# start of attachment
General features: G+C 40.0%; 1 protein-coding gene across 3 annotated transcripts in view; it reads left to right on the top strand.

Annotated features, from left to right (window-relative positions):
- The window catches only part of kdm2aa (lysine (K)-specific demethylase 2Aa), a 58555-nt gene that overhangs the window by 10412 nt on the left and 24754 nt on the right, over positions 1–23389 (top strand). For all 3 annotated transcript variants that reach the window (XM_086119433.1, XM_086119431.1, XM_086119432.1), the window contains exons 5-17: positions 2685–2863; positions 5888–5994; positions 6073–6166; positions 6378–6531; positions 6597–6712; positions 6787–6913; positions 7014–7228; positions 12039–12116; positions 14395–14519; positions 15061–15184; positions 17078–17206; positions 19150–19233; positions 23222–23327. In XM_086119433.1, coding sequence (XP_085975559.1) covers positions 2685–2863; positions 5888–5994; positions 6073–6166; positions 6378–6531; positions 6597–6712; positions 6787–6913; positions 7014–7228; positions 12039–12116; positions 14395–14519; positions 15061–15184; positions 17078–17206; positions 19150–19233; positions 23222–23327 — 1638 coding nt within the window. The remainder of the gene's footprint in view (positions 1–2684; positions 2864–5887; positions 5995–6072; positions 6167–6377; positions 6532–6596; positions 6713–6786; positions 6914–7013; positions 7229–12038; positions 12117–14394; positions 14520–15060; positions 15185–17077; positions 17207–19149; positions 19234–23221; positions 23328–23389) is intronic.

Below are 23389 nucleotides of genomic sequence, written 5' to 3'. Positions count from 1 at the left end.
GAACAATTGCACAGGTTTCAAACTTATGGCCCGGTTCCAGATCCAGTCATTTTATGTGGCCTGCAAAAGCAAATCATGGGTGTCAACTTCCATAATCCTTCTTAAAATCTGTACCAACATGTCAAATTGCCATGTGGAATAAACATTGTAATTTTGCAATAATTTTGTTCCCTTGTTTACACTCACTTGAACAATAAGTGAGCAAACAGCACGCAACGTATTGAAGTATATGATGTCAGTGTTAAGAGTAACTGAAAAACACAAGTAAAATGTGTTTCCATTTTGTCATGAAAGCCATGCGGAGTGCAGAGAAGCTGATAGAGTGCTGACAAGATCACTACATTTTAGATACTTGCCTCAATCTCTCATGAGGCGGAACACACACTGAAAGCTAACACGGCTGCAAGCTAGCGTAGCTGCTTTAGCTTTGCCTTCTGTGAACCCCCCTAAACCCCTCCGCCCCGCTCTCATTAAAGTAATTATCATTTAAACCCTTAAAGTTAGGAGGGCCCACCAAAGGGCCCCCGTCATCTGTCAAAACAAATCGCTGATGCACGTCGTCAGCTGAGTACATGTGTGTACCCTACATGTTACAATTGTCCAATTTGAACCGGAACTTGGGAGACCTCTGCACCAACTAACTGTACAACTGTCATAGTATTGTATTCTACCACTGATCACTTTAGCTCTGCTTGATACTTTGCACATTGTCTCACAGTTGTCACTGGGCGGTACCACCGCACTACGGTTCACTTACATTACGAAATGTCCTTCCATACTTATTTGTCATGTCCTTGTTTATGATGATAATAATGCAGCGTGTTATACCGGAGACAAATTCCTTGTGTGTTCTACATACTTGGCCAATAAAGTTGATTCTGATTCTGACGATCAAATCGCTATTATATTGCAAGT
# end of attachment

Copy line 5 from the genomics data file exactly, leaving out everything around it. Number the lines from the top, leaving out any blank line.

GAACAATTGCACAGGTTTCAAACTTATGGCCCGGTTCCAGATCCAGTCATTTTATGTGGCCTGCAAAAGCAAATCATGGGTGTCAACTTCCATAATCCTTCTTAAAATCTGTACCAACATGTCAAATTGCCATGTGGAATAAACATTGTAATTTTGCAATAATTTTGTTCCCTTGTTTACACTCACTTGAACAATAAGTGAGCAAACAGCACGCAACGTATTGAAGTATATGATGTCAGTGTTAAGAGTAACTGAAAAACACAAGTAAAATGTGTTTCCATTTTGTCATGAAAGCCATGCGGAGTGCAGAGAAGCTGATAGAGTGCTGACAAGATCACTACATTTTAGATACTTGCCTCAATCTCTCATGAGGCGGAACACACACTGAAAGCTAACACGGCTGCAAGCTAGCGTAGCTGCTTTAGCTTTGCCTTCTGTGAACCCCCCTAAACCCCTCCGCCCCGCTCTCATTAAAGTAATTATCATTTAAACCCTTAAAGTTAGGAGGGCCCACCAAAGGGCCCCCGTCATCTGTCAAAACAAATCGCTGATGCACGTCGTCAGCTGAGTACATGTGTGTACCCTACATGTTACAATTGTCCAATTTGAACCGGAACTTGGGAGACCTCTGCACCAACTAACTGTACAACTGTCATAGTATTGTATTCTACCACTGATCACTTTAGCTCTGCTTGATACTTTGCACATTGTCTCACAGTTGTCACTGGGCGGTACCACCGCACTACGGTTCACTTACATTACGAAATGTCCTTCCATACTTATTTGTCATGTCCTTGTTTATGATGATAATAATGCAGCGTGTTATACCGGAGACAAATTCCTTGTGTGTTCTACATACTTGGCCAATAAAGTTGATTCTGATTCTGACGATCAAATCGCTATTATATTGCAAGT